15. seaark18

    seaark18 New Member

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    Has anyone tried Hevi-Steel? Seems to be reasonably priced compared to alot of the other premium notoxics (around $19 for a box of 25).&nbsp; Also any news on the new Federal Premium High-Density Waterfowl loads?
     
  16. tripleb

    tripleb New Member

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    <P>There have been very&nbsp;few reviews of Hevisteel performance posted.&nbsp; Most have been like Bill's, disatisfaction with the buffer leaking and no apparent increase in killing power over fast steel.&nbsp; The roll crimped loads were too long to feed properly in some 3" guns.&nbsp; They are said to have changed to a fold crimp so the length and buffer leaking issues should be solved, but whether they offer much of an advantage in killing power in the field, as opposed to theoretically, remains unanswered.</P>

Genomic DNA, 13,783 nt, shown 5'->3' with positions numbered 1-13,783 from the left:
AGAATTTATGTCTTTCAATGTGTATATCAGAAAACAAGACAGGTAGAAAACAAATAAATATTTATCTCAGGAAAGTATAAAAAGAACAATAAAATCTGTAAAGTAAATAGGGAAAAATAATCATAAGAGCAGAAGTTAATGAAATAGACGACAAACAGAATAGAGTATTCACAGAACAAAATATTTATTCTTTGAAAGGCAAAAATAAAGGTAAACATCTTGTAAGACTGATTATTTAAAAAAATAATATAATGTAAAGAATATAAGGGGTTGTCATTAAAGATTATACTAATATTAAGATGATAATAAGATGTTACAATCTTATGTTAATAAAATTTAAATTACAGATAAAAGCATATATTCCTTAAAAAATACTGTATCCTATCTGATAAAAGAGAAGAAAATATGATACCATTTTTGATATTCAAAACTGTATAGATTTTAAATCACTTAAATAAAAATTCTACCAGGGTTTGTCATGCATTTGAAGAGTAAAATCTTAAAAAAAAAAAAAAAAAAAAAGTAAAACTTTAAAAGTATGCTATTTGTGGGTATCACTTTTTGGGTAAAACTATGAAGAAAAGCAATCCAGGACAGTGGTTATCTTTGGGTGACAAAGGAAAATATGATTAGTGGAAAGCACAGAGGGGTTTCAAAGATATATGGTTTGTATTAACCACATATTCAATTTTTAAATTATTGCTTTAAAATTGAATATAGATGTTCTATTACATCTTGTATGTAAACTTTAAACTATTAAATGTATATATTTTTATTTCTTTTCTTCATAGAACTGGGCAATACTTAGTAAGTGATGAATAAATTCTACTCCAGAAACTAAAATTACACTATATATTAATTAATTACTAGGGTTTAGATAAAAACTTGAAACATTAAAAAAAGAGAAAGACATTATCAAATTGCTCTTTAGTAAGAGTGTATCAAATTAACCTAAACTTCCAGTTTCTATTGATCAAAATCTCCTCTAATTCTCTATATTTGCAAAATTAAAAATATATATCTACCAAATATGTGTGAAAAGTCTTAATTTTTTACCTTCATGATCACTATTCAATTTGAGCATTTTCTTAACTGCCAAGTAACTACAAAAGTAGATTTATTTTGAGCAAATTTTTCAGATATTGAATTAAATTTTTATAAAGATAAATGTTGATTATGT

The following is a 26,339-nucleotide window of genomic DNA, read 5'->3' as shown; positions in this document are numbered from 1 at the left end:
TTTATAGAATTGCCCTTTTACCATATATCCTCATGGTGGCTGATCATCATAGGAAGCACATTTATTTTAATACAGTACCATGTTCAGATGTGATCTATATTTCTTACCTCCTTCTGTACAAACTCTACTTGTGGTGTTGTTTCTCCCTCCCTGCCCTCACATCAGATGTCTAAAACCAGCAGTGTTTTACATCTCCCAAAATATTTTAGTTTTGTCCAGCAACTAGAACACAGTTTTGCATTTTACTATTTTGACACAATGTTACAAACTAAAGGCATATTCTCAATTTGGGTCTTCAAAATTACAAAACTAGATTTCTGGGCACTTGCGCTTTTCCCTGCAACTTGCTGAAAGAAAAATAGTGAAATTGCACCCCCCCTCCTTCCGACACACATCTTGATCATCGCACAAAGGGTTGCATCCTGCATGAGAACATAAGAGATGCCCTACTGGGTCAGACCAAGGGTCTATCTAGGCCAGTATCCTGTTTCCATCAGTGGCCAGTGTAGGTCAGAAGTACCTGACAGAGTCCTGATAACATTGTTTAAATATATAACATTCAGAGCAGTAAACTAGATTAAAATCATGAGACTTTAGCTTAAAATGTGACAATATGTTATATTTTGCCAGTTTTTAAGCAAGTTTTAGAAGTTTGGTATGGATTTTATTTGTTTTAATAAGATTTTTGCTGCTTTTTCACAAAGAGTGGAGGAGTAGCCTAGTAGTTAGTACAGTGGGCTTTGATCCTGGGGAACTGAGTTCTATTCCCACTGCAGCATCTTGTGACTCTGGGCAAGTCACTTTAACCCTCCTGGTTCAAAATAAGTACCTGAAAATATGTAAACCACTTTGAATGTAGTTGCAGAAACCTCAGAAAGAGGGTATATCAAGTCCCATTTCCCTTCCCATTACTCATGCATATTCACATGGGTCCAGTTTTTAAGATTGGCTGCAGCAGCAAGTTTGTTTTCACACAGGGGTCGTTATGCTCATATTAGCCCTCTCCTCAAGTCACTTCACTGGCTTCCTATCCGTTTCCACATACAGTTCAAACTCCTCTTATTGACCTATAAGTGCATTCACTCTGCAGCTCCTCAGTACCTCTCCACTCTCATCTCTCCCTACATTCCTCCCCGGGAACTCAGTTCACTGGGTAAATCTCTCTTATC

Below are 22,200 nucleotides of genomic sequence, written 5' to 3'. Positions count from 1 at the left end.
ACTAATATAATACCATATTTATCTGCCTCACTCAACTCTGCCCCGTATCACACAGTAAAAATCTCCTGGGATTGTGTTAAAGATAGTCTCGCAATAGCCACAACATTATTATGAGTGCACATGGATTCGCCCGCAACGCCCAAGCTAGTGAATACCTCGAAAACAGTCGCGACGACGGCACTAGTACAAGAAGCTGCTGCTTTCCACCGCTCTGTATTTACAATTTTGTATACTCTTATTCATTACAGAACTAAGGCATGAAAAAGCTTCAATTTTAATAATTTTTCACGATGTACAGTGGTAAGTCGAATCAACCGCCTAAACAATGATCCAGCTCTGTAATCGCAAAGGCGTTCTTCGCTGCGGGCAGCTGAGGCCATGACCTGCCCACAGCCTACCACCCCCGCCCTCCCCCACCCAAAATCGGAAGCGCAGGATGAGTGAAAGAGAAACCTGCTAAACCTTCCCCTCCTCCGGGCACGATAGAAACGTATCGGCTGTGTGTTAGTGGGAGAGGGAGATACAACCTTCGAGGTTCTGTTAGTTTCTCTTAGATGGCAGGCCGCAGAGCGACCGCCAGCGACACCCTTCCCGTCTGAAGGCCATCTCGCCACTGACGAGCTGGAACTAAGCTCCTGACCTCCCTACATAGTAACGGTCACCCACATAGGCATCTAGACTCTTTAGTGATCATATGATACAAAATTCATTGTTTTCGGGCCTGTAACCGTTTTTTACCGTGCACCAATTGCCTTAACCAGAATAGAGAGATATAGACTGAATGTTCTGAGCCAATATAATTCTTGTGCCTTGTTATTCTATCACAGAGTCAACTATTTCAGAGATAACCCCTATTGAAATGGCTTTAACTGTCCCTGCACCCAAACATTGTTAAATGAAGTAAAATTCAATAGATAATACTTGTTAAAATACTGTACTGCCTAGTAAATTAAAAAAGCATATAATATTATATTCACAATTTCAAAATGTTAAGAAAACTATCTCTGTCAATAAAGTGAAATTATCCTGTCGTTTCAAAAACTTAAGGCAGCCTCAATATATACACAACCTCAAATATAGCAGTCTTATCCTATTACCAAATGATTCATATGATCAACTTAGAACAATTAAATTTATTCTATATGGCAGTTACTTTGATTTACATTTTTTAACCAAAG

17. seaark18

    seaark18 New Member

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    <P>The only information I'd seen about them (Hevi-Steel) came from 2 articles I read in Wildfowl.&nbsp; The author seemed to like them, but he did mention the feeding problems.&nbsp; He also spoke highly of the the new Federal loads, and said they'd be priced the same as the old Tungsten-Iron Loads, which I used to buy in 3" for $12.99/box.&nbsp; I know that the T-I loads weren't quite up to Hevi-Shot standards, but for the cost savings they worked well enough for me.&nbsp; I guess I'll have to wait till the season starts to find out about the new Federal loads.</P>
     
  18. tripleb

    tripleb New Member

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    <P>After you have had a chance to use them and feel confident in expressing an opinion about them, post up.&nbsp; You might save some guys a little money by relating your experiences with them.</P>
     
  19. seaark18

    seaark18 New Member

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    <P>I absolutely will!&nbsp; Helping each other out when possible is why we're on here!&nbsp; There are&nbsp;too many other problems out there (anti-hunters/anti-gun, disappearing habitat, etc.) for us not to stick together.</P>